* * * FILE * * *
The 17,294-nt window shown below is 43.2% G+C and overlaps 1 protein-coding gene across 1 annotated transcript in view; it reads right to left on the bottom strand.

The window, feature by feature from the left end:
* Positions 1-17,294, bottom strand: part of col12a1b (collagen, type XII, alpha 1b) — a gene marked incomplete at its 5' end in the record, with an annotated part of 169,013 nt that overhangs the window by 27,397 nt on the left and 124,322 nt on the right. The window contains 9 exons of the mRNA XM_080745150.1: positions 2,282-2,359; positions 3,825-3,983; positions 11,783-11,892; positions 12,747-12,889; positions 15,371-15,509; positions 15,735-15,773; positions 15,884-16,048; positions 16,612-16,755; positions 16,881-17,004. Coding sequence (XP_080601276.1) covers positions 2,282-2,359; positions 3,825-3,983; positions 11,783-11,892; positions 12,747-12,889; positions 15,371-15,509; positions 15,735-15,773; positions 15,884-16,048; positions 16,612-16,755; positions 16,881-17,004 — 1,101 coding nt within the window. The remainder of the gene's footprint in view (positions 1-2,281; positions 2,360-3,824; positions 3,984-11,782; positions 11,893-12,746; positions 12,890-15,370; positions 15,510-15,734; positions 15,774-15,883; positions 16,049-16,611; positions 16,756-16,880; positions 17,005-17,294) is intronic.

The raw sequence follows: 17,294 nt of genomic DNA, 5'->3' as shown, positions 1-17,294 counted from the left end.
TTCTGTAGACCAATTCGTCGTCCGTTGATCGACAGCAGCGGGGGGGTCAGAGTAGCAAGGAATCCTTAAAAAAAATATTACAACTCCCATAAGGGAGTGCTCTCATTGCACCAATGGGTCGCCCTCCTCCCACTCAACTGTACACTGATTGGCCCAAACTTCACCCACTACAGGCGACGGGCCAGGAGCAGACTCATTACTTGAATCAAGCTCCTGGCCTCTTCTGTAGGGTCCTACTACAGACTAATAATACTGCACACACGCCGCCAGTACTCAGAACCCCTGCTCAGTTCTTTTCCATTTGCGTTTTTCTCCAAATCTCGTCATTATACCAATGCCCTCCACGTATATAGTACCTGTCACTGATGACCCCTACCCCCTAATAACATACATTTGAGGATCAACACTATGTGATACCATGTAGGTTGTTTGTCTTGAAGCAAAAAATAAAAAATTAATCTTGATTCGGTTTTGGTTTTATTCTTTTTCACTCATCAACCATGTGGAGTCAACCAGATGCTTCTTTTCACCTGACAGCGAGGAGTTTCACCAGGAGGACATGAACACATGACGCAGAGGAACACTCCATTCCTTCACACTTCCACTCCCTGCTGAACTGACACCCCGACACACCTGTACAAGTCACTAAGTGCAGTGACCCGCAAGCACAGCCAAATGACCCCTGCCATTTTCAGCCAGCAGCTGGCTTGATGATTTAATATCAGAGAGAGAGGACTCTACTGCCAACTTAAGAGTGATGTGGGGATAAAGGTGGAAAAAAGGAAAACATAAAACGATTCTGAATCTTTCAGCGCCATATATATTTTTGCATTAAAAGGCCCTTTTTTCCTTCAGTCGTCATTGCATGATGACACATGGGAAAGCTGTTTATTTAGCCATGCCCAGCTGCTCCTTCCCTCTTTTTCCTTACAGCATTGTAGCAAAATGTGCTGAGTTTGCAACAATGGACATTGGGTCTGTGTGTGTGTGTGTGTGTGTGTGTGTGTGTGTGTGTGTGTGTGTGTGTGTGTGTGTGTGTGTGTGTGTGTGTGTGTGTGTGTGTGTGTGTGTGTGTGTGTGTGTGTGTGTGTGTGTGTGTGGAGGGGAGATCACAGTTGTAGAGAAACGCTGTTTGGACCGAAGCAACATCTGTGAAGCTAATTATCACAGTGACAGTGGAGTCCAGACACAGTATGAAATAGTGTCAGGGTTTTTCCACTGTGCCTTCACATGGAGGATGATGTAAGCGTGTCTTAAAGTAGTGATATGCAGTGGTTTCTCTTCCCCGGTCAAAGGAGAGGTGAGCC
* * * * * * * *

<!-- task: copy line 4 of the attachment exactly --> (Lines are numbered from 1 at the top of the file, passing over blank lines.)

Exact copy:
The raw sequence follows: 17,294 nt of genomic DNA, 5'->3' as shown, positions 1-17,294 counted from the left end.